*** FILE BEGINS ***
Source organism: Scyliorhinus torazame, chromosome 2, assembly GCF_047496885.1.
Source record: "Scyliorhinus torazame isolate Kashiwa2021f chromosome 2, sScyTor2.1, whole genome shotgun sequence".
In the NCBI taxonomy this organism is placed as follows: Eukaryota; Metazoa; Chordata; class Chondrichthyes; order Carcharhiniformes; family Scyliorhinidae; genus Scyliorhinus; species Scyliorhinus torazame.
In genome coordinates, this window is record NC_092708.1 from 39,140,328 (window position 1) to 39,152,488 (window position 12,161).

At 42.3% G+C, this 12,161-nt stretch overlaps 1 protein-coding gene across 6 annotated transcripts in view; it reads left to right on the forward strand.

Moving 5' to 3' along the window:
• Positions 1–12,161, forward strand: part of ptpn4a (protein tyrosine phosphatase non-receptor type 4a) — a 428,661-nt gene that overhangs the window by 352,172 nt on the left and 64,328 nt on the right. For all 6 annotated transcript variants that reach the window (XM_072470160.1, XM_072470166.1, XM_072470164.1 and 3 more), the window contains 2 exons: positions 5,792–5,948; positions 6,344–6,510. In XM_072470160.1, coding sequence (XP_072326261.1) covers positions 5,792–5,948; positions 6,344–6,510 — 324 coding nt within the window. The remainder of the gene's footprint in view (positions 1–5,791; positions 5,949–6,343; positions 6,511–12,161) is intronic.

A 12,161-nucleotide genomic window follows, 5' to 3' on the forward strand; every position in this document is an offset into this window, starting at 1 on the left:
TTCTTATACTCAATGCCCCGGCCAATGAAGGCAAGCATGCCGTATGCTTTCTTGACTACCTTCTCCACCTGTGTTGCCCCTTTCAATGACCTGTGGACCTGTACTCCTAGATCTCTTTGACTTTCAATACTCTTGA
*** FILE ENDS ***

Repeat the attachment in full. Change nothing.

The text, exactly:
Source organism: Scyliorhinus torazame, chromosome 2, assembly GCF_047496885.1.
Source record: "Scyliorhinus torazame isolate Kashiwa2021f chromosome 2, sScyTor2.1, whole genome shotgun sequence".
In the NCBI taxonomy this organism is placed as follows: Eukaryota; Metazoa; Chordata; class Chondrichthyes; order Carcharhiniformes; family Scyliorhinidae; genus Scyliorhinus; species Scyliorhinus torazame.
In genome coordinates, this window is record NC_092708.1 from 39,140,328 (window position 1) to 39,152,488 (window position 12,161).

At 42.3% G+C, this 12,161-nt stretch overlaps 1 protein-coding gene across 6 annotated transcripts in view; it reads left to right on the forward strand.

Moving 5' to 3' along the window:
• Positions 1–12,161, forward strand: part of ptpn4a (protein tyrosine phosphatase non-receptor type 4a) — a 428,661-nt gene that overhangs the window by 352,172 nt on the left and 64,328 nt on the right. For all 6 annotated transcript variants that reach the window (XM_072470160.1, XM_072470166.1, XM_072470164.1 and 3 more), the window contains 2 exons: positions 5,792–5,948; positions 6,344–6,510. In XM_072470160.1, coding sequence (XP_072326261.1) covers positions 5,792–5,948; positions 6,344–6,510 — 324 coding nt within the window. The remainder of the gene's footprint in view (positions 1–5,791; positions 5,949–6,343; positions 6,511–12,161) is intronic.

A 12,161-nucleotide genomic window follows, 5' to 3' on the forward strand; every position in this document is an offset into this window, starting at 1 on the left:
TTCTTATACTCAATGCCCCGGCCAATGAAGGCAAGCATGCCGTATGCTTTCTTGACTACCTTCTCCACCTGTGTTGCCCCTTTCAATGACCTGTGGACCTGTACTCCTAGATCTCTTTGACTTTCAATACTCTTGA